Frequently Asked Questions

About the RMIT Research Repository

What is the RMIT Research Repository?
What document types are included in the RMIT Research Repository?
How are Book, Book Chapter, Conference Paper, Commissioned Report and Journal Article records created in the RMIT Research Repository?
What objects are included in the repository?
How is the quality of the documents in the RMIT Research Repository assured?
Where else can I search for repository records and full-text?
Are the documents in the RMIT Research Repository citable?

Content Inclusion Guidelines

How far back does the repository go?
Does the repository only include outputs produced while an author was affiliated with RMIT when the work was produced?
What won't be included in the repository?

Contribute

Who can contribute content?
What are the steps for adding records and associated full-text to the RMIT Research Repository?
Why should I contribute my full-text to the RMIT Research Repository?
What are the 3 main versions of my work?
What version of my work can be deposited?

Search and Browse

How can I search?
How do I find my research publications?
Can I search for people by first AND last name?
Can I change the way the results display?
Which browse options are offered?

Statistics

How does RMIT Research Repository calculate statistics?
Can I get figures on how often my papers are being downloaded?
Where are my download statistics?

Copyright

Is the copyright of the publication hosted in the RMIT Research Repository transferred to RMIT?
Will my publisher allow me to upload my full-text to the RMIT Research Repository?

RSS Feeds

What are RSS feeds?
How do I access RSS feeds?
How do I add the Repository news to Internet Explorer's Favorites Center?
How do I add the Repository news to my RSS feed reader?
Can I create an RSS feed that contains a list of my research publications?
How do I subscribe to custom search results (e.g. my Repository contributions) using Internet Explorer?
How do I subscribe to custom search results (e.g. my Repository contributions) using my RSS feed reader?

What is the RMIT Research Repository?
An open access institutional repository, the RMIT Research Repository provides free, searchable access to research publications produced by RMIT University affiliated authors. Its aim is to increase the exposure and impact of RMIT University authored research outputs by centralising them and enabling their worldwide availability.

The RMIT Research Repository is managed by RMIT University Library.
What document types are included in the RMIT Research Repository?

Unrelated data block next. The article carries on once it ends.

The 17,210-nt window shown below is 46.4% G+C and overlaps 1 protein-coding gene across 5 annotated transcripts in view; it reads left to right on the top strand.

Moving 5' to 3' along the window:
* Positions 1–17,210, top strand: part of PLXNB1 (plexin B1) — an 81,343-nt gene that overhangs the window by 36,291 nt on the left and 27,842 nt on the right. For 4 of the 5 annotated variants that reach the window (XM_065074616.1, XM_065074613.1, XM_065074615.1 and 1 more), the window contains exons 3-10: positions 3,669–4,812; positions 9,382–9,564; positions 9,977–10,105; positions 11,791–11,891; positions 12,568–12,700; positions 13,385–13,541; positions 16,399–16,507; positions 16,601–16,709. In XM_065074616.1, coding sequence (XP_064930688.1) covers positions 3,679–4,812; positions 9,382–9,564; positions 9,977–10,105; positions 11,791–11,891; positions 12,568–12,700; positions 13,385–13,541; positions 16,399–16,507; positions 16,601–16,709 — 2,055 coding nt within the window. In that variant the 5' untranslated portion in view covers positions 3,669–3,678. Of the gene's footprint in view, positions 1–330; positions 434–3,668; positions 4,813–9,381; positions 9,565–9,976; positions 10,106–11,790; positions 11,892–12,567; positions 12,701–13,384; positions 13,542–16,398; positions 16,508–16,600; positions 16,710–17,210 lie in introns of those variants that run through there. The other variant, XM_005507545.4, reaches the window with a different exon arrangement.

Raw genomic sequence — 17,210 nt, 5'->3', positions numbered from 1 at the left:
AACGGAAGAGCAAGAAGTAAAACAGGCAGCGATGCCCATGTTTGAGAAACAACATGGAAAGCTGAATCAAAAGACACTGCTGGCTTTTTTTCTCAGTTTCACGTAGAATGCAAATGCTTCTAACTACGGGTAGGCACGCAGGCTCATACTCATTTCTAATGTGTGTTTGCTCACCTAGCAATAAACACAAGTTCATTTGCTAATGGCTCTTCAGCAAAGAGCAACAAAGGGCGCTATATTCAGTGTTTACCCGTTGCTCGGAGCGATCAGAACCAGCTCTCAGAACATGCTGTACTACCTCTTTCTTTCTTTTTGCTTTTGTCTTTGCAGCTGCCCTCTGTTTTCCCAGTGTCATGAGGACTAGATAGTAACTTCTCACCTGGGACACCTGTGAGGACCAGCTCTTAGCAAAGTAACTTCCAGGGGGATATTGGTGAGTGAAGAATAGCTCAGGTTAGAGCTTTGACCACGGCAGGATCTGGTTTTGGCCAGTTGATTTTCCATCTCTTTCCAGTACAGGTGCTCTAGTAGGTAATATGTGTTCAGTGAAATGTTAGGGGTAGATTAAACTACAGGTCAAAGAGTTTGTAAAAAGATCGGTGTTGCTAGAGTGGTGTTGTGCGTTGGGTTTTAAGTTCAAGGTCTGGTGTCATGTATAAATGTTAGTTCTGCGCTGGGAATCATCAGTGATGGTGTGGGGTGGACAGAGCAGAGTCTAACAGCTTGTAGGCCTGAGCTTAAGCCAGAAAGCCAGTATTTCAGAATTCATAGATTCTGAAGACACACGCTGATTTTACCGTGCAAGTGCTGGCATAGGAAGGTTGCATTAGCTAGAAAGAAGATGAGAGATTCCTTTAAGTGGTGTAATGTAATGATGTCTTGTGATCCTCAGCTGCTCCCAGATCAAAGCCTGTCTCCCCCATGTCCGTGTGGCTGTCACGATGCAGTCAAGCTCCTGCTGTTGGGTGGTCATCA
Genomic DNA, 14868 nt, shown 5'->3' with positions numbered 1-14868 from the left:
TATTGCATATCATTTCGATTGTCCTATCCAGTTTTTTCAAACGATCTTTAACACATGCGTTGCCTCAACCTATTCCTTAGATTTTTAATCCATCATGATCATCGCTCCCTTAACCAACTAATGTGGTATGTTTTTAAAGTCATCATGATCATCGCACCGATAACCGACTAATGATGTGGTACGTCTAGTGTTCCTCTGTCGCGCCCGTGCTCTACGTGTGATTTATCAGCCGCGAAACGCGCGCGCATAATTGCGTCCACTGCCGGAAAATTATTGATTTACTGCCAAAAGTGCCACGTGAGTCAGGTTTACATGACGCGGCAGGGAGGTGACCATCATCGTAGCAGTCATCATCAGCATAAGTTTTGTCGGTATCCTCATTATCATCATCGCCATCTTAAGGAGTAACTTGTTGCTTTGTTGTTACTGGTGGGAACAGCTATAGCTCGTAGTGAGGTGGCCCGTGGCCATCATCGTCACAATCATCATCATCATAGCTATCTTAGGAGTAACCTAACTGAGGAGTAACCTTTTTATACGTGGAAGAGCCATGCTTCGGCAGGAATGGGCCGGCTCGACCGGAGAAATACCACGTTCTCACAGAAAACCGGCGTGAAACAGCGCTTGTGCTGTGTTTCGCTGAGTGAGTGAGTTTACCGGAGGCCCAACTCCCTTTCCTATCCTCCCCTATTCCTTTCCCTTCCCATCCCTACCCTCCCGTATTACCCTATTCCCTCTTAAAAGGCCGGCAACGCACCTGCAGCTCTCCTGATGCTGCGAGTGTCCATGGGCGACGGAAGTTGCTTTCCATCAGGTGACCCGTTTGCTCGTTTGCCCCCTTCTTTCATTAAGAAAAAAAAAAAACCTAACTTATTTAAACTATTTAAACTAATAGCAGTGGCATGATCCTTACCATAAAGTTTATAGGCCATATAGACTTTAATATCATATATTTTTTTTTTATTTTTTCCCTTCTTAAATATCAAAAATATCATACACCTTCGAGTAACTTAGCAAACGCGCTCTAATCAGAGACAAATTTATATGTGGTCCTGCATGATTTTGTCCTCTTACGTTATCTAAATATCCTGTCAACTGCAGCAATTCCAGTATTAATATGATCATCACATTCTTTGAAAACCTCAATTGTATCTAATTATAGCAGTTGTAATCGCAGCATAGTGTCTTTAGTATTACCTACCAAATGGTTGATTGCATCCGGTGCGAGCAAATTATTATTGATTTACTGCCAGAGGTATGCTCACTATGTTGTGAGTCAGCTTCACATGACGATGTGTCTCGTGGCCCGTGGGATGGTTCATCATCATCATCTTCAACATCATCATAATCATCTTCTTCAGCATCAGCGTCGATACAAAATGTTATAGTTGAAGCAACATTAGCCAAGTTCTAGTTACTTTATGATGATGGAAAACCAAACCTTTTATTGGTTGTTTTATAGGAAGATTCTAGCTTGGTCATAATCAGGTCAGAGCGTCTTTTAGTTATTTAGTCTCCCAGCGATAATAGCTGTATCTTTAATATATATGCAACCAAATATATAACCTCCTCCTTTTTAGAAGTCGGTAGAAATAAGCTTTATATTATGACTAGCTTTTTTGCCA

The repository includes records for Books, Book chapters, refereed Journal Articles and refereed Conference Papers. These collections were originally established in line with those identified with the Higher Education Research Data Collection Collection (HERDC). Collections for Excellence in Research for Australia (ERA) verified Creative Works and Commissioned Reports were created in 2011 and 2012 respectively.
Masters by Research, Doctor of Philosophy (PhD) and Professional Doctorate theses are also included and these date from approx 2006. Those under embargo have been excluded from the repository until expiry.
How are Book, Book Chapter, Conference Paper, Commissioned Report and Journal Article records created in the RMIT Research Repository?
The RMIT Research Repository sources its records from those reported and verified for Excellence in Research for Australia (ERA) .

When RMIT University affiliated authors report publications for ERA, Research Office staff create records for them in the Research Master database. Research Office staff then verify them against ERA criteria and when passed (and fully published), they are tagged for inclusion in the RMIT Research Repository. Once a week, repository staff (based in the RMIT University Library) run a software program to target the tagged records and create records for them in the repository.

Please report your publications for inclusion in the ERA scheme at this link: https://roc.research.rmit.edu.au You will need to login to access this page.

For more information regarding the ERA publication reporting process, please see http://www1.rmit.edu.au/staff/research/publish

RMIT University affiliated authors can track the progress of their reported publications via the MyResearch@RMIT service. The MyResearch@RMIT service allows authors to see which publications they have reported, which are pending and those that did not meet ERA criteria.
What objects are included in the repository?
Ideally, records should have full-text objects attached in order to make the content as broadly available as possible. This full-text object should be either the PDF produced by the publisher or other official version, the accepted manuscript or the version originally submitted for publication. Working within the guidelines established by publishers, the version of the object that will be included should be sought in the following order of priority:

1. Published version
2. Accepted manuscript, post peer-review (also referred to as 'post-print')
3. Submitted manuscript, pre peer review, but after acceptance (also referred to as 'pre-print')

NB: Most publishers permit the accepted manuscript to be hosted, so this version would comprise most of the content.

For Creative works, images, videos and sound files are anticipated to be the most commonly included objects.

For theses, the Appropriate Durable Record has been uploaded .